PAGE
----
Glioma

Also known as: mixed glioma, astrocytoma, ependymoma, optic glioma, gliomatosis cerebri

What is glioma?

Glioma is a form of cancer that develops from glial cells of the brain - those cells which support and nourish the neurons.

Gliomas can vary depending the type of glial cell found:

They also vary depending on their location (brainstem/optic nerve/spine or other part of the brain), and on their grade (depending on how normal or abnormal the cells appear):
  • low grade tumors (grades 1 and 2; 66%; localized and grow slowly)
  • higher grade (3 and 4 grow faster)

What causes glioma?

Cause is unknown, though it appears that some genetic disorders increase the likelihood of their development.

What are the symptoms of glioma?

Symptoms will vary depending on the exact type of glioma, its size and location. Some common symptoms include seizures, headaches, speech problems, numbness or weakness in the face, legs or arms.

What are glioma care options?

Treatments may include all or some of, surgery to remove as much of the tumor as possible, chemotherapy (before or after surgery), and radiation therapy.

Reviewed by: Jack Wolfsdorf, MD, FAAP

This page was last updated on: December 16, 2020 02:22 PM

Neuro-Oncology Program

The Neuro-Oncology Program incorporates a multidisciplinary team who contribute to the diagnosis and treatment of all types of benign or malignant tumors of the brain and spinal cord.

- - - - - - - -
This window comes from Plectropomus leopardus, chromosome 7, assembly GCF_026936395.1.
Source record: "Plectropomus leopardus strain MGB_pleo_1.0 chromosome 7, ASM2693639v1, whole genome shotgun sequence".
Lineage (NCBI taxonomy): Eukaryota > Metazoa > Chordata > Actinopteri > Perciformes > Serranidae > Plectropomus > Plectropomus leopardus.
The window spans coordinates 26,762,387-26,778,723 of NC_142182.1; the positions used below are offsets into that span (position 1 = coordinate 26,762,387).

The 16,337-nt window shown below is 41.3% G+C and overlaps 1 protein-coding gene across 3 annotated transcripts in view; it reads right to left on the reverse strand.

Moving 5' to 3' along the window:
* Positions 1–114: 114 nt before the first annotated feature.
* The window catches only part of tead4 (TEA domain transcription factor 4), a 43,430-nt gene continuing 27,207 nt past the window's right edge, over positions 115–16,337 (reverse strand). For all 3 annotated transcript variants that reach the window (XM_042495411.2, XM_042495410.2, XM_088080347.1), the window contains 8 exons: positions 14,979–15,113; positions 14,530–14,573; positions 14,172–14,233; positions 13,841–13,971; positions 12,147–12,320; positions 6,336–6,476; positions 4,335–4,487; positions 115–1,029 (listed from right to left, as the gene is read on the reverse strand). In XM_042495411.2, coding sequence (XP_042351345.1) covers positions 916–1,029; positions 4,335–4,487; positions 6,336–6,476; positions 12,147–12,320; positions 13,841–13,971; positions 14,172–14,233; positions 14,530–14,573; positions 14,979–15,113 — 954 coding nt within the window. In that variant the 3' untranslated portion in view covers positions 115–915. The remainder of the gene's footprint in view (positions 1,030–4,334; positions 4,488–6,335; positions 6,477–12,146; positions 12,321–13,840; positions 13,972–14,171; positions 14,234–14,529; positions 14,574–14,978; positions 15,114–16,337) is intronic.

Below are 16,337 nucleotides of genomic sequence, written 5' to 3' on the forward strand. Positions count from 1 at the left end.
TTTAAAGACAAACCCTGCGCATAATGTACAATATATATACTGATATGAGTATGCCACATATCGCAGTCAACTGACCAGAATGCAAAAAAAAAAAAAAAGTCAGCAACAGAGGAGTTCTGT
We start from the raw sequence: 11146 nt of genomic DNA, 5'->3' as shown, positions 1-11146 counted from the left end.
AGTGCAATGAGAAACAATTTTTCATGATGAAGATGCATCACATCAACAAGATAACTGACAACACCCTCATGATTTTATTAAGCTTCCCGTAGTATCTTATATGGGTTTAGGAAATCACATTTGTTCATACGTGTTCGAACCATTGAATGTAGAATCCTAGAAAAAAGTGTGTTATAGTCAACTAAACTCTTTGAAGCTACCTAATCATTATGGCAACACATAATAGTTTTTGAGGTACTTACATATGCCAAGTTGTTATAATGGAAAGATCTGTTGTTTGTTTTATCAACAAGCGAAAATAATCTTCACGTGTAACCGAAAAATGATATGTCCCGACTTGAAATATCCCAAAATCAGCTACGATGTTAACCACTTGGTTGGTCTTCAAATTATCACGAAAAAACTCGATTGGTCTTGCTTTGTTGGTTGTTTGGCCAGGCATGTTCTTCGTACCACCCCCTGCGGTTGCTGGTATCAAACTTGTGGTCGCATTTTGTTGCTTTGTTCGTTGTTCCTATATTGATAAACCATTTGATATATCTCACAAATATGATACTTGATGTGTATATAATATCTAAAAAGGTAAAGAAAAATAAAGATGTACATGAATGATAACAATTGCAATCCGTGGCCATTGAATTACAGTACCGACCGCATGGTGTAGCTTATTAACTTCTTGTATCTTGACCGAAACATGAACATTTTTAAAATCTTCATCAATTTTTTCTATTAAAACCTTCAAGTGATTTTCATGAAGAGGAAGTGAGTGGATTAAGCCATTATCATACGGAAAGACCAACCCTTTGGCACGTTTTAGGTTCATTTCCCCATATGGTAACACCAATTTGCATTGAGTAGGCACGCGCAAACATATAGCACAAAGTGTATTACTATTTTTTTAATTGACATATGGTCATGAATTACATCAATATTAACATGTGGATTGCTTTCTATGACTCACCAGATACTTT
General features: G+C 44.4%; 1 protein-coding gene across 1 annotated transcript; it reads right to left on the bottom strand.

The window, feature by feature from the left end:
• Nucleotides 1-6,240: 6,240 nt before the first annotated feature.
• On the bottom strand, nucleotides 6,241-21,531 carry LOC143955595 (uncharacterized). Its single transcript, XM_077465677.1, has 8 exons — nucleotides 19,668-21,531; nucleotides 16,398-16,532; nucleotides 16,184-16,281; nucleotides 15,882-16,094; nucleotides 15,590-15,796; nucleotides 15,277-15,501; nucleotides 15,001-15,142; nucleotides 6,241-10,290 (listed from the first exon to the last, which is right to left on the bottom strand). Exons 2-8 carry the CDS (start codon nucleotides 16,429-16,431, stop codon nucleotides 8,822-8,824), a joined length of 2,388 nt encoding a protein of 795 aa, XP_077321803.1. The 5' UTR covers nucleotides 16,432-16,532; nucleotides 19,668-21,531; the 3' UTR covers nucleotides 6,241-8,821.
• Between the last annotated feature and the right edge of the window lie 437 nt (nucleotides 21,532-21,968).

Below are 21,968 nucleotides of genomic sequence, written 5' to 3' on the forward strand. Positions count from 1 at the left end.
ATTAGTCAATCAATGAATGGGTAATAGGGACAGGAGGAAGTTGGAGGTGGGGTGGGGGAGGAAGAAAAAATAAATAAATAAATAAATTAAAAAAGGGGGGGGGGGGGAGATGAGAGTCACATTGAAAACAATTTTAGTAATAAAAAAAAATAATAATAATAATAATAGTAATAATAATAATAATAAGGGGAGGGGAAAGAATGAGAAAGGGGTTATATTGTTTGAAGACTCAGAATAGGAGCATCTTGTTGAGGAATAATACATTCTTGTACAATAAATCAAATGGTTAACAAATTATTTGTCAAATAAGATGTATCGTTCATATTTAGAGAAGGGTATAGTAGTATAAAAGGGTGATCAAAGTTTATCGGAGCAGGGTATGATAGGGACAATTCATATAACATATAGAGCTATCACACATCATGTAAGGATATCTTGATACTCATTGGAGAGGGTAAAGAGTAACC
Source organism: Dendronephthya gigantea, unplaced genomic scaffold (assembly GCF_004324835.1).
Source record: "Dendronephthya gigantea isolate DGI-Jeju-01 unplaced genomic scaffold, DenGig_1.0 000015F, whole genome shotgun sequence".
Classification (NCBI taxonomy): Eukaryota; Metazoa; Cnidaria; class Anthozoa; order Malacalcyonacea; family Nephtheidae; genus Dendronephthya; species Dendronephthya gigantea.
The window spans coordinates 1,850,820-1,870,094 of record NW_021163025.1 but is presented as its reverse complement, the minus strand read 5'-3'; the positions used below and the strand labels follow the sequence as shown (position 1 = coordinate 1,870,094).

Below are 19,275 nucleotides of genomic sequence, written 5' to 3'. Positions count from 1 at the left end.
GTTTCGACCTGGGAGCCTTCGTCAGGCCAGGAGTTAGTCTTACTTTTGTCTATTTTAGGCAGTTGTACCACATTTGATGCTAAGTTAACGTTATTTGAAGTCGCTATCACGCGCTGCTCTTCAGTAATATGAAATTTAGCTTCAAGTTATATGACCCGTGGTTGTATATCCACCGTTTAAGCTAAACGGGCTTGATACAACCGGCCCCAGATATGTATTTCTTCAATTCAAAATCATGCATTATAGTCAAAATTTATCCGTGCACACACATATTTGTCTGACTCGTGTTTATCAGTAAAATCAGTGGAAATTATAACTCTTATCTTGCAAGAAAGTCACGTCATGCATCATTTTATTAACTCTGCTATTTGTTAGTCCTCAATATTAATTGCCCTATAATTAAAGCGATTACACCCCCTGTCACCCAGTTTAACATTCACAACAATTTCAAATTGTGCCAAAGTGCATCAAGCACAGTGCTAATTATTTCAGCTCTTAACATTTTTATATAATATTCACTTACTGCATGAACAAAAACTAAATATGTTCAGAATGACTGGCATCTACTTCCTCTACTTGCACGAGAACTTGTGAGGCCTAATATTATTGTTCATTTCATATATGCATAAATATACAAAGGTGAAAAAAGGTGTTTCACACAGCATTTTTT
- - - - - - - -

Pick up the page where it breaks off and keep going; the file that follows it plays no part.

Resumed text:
Learn more

Learn more about

Astrocytoma

An Astrocytoma is a form of brain tumor (benign or cancerous), that develops in the cells that form the supportive tissue of the brain. Learn more

Malignant Glioma

Gliomas are tumors formed from cells (glial cells) that hold the nerve cells in the brain in place, protect them and provide them with food and oxygen. Gliomas are divided into four grades of severity (1-1V) depending on the tumor cells’ appearance. The higher the grade the more severe the glioma. Learn more

Hereditary Paraganglioma-Pheochromocytoma Syndrome

Children with hereditary paraganglioma-pheochromocytoma syndrome are often under frequent monitoring due to their high risk of developing cancer. The presence of the tumors, often in large numbers, is the primary sign of this disease. Learn more

Anaplastic Astrocytoma

Astrocytes cells are a diverse group of cells which play many roles in the brain, but particularly form the physical and physiological supportive system for the brain’s neurons. Astrocytomas are tumors that grow from these cells and make up almost 50% of childhood brain tumors, frequently occurring in children between 5-9 years of age. Learn more

Chemotherapy

Chemotherapy is a common form of cancer treatment. It refers to drugs that are often used to kill cancer cells and prevent them from coming back. Learn more

Radiation Therapy

Radiation therapy is a common form of cancer treatment. It refers to exposing the body to beams of radiation that are used to kill cancer cells and prevent them from coming back. Learn more